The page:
QuestionIs laryngopharyngeal reflux associated with nasal resistance, and does pharmacologic therapy improve subjective and objective nasal findings?
FindingsThis case-control study of 100 adults (50 with laryngopharyngeal reflux, 50 controls) found that oral antireflux medication was associated with significant decreases in all parameters of the Nasal Obstruction Symptom Evaluation and Total Nasal Resistance values.
Globally, healthcare systems face major challenges with medicines management and medication adherence. Medication adherence determines medication effectiveness and can be the single most effective intervention for improving health outcomes.
Ken Junyang Goh,1 Anthony Chau Ang Yii,1,2 Therese Sophie Lapperre,1,2 Adrian KW Chan,1–3 Fook Tim Chew,4 Sanjay H Chotirmall,5,* Mariko Siyue Koh1–3,*
1Department of Respiratory and Critical Care Medicine, Singapore General Hospital, 2Duke-National University of Singapore Medical School, 3Allergy Centre, Singapore General Hospital, 4Department of Biological Sciences, Faculty of Science, National University of Singapore, 5Lee Kong Chian School of Medicine, Nanyang Technological University, Singapore
*These authors contributed equally to this work
Background: Severe asthma is a largely heterogeneous disease with varying phenotypic profiles. The relationship between specific allergen sensitization and asthma severity, particularly in Asia, remains unclear. We aim to study the prevalence of specific allergen sensitization patterns and investigate their association with outcomes in a severe asthma cohort in an Asian setting.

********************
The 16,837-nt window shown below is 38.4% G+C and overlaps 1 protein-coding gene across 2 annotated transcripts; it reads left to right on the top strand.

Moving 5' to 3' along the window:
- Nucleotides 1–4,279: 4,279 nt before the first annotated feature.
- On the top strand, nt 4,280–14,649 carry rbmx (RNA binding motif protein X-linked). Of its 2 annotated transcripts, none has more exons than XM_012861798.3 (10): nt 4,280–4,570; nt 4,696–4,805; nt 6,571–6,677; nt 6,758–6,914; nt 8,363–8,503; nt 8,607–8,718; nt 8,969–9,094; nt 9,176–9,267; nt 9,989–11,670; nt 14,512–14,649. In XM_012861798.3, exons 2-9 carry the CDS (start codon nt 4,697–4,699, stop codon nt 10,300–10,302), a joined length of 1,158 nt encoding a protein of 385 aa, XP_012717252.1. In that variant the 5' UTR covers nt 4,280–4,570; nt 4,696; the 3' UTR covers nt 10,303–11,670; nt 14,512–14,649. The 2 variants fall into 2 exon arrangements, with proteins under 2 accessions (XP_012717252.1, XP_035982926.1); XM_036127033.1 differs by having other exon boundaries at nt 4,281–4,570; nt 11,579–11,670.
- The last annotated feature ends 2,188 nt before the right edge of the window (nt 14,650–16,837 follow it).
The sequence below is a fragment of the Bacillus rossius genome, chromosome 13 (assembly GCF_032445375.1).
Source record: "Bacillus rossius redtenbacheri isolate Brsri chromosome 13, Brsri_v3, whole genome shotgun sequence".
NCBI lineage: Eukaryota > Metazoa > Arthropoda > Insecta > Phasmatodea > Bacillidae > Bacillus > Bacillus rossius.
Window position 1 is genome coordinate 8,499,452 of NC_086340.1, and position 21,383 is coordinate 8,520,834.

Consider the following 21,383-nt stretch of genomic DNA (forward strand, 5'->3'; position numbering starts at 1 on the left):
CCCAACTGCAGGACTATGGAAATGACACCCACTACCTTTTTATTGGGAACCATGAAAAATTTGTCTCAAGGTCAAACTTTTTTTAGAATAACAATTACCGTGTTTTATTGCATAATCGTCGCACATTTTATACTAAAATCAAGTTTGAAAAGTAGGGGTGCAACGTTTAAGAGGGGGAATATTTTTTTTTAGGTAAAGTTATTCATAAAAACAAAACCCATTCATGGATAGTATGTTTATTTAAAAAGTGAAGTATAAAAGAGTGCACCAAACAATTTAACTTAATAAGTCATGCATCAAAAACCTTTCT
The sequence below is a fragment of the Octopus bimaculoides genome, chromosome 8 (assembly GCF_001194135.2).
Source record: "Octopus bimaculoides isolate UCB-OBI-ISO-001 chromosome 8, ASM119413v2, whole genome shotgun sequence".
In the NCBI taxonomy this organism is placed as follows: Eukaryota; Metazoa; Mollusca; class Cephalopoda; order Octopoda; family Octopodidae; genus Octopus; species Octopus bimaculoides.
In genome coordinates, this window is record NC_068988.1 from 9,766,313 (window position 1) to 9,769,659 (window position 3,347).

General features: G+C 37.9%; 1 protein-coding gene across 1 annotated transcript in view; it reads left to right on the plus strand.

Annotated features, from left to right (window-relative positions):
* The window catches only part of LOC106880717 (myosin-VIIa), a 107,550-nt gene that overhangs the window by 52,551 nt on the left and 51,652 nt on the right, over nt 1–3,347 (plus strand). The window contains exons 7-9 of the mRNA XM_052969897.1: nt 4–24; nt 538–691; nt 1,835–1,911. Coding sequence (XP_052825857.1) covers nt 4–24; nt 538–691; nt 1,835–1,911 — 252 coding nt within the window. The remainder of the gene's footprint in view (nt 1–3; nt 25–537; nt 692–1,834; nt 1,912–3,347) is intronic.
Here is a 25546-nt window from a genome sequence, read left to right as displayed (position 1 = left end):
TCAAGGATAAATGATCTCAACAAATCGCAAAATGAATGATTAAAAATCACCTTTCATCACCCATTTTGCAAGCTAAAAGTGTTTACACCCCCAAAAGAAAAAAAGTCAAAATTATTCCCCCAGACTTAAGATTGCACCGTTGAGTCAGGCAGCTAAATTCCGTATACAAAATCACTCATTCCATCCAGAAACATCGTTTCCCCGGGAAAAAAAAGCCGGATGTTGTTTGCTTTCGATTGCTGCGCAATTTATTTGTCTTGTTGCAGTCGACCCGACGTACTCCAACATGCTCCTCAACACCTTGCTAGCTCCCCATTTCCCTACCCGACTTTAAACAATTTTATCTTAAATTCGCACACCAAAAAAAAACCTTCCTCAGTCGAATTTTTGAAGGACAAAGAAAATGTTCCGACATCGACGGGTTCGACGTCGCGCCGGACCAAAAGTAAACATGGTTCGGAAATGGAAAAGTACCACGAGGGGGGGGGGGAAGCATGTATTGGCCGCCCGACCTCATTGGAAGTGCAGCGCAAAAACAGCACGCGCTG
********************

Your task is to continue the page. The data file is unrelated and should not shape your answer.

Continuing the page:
Influenza is a frequent cause of exacerbations of chronic obstructive pulmonary disease (COPD). Exacerbations are associated with worsening of the airflow obstruction, hospitalisation, reduced quality of life, disease progression, death, and ultimately, substantial healthcare-related costs. Despite longstanding recommendations to vaccinate vulnerable high-risk groups against seasonal influenza, including patients with COPD, vaccination rates remain sub-optimal in this population.
Previous article in issue: Overview of systematic reviews in allergy epidemiology
The use of Apps running on smartphones and tablets profoundly affects medicine. The MASK-rhinitis (MACVIA-ARIA Sentinel NetworK for allergic rhinitis) App (Allergy Diary) assesses allergic rhinitis symptoms, disease control and impact on patients’ lives. It is freely available in 20 countries (iOS and Android platforms).
To assess in a pilot study whether (i) Allergy Diary users were able to properly provide baseline characteristics (ii) simple phenotypic characteristics based upon data captured by the Allergy Diarycould be identified and (iii) information gathered by this study could suggest novel research questions.
The Allergy Diary users were classified into six groups according to the baseline data that they entered into the App: (i) asymptomatic; (ii) nasal symptoms excluding rhinorrhea; (iii) rhinorrhea; (iv) rhinorrhea plus 1–2 nasal/ocular symptoms; (v) rhinorrhea plus ≥3 nasal/ocular symptoms; and (vi) rhinorrhea plus all nasal/ocular symptoms.